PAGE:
Today, it appears, is Hallowmas, or All Saints’ Day, day 2 in the Tripartite celebration that is Allhallowtide, or more simply, the Hallowmas Season. It’s a time for remembering the dead, perhaps envying them. Conjuring the internet genii from the vasty deep I learn that hallow is one of our Germanic words for what our Latin side might term sacred. It comes from Old English halgian, which in turn descends from Proto-Germanic *haila-ga- (the * means that it is a reconstructed word, not actually found as a fossil entombed some inscription or folio somewhere). And in turn this came from the Proto-Indo-European *kailo-, meaning apparently something like boding well or the like. A hallow (noun) is a hallowed person, somebody sanctified, a saint. Hallowmas remembers the hallows, the saints, all of them—hence the name All Saints’ Day. It’s followed by All Souls Day.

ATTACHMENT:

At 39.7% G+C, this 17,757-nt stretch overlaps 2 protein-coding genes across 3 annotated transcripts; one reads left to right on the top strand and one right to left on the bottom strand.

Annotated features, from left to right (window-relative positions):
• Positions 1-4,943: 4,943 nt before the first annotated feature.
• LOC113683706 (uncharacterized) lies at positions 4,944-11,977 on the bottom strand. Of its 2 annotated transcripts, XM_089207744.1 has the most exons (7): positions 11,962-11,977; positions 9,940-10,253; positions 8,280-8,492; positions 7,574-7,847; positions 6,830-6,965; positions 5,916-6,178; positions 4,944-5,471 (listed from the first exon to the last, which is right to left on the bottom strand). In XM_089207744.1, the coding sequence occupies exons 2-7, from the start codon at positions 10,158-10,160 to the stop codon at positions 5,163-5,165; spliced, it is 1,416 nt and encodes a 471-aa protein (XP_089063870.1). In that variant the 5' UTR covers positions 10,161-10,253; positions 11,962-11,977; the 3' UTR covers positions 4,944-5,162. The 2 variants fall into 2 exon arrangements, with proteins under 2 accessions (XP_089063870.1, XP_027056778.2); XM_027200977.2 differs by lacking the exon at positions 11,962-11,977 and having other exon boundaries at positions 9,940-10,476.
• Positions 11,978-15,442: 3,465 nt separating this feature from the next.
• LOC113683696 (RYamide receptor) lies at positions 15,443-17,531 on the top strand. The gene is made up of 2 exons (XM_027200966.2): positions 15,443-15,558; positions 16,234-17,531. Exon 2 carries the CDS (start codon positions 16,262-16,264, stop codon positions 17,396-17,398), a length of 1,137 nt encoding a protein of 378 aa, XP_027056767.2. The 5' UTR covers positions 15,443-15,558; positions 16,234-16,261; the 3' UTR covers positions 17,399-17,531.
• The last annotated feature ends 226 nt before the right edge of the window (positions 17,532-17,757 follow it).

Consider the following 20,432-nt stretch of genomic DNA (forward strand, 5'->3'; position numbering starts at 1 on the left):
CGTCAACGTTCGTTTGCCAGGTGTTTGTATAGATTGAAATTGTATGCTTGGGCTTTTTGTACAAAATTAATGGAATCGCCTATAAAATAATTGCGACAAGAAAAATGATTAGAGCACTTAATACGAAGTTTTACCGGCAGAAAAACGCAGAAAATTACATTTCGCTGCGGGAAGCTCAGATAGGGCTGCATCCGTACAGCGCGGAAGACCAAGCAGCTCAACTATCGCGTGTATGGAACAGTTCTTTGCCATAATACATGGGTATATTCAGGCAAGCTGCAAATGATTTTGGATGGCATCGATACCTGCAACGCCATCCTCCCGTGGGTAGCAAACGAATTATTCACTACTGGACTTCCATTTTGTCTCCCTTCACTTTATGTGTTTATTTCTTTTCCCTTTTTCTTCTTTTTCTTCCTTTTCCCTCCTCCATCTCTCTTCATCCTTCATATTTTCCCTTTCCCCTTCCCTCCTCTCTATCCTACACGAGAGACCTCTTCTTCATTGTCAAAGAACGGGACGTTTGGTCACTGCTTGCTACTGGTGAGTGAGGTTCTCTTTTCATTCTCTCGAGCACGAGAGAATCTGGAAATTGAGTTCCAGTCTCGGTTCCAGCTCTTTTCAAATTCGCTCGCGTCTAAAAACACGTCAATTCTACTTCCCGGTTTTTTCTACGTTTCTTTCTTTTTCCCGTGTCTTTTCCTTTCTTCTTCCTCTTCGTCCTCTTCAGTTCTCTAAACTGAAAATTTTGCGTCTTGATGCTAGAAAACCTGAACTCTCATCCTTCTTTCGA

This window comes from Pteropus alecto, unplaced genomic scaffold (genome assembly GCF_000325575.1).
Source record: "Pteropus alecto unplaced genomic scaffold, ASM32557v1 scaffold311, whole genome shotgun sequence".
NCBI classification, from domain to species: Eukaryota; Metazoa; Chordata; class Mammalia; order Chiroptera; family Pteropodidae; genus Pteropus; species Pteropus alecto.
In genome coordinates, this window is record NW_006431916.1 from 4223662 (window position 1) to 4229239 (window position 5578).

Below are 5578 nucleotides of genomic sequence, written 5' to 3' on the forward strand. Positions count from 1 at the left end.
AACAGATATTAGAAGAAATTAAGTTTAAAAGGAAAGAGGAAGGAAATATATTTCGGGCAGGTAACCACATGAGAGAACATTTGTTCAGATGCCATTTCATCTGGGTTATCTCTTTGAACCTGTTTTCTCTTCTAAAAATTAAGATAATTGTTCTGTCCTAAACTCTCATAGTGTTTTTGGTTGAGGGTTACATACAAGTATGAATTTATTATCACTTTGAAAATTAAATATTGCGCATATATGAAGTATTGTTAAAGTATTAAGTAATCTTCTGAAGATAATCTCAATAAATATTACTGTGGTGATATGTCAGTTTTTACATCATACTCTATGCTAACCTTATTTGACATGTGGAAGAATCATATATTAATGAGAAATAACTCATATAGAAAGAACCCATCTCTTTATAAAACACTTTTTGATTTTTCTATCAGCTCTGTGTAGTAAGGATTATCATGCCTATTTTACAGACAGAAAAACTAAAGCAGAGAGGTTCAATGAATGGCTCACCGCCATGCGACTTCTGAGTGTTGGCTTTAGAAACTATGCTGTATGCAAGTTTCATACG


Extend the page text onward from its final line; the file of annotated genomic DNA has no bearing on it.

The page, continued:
This filler entry has been brought to you by Stage Fright, Writer’s Block, and the number 4.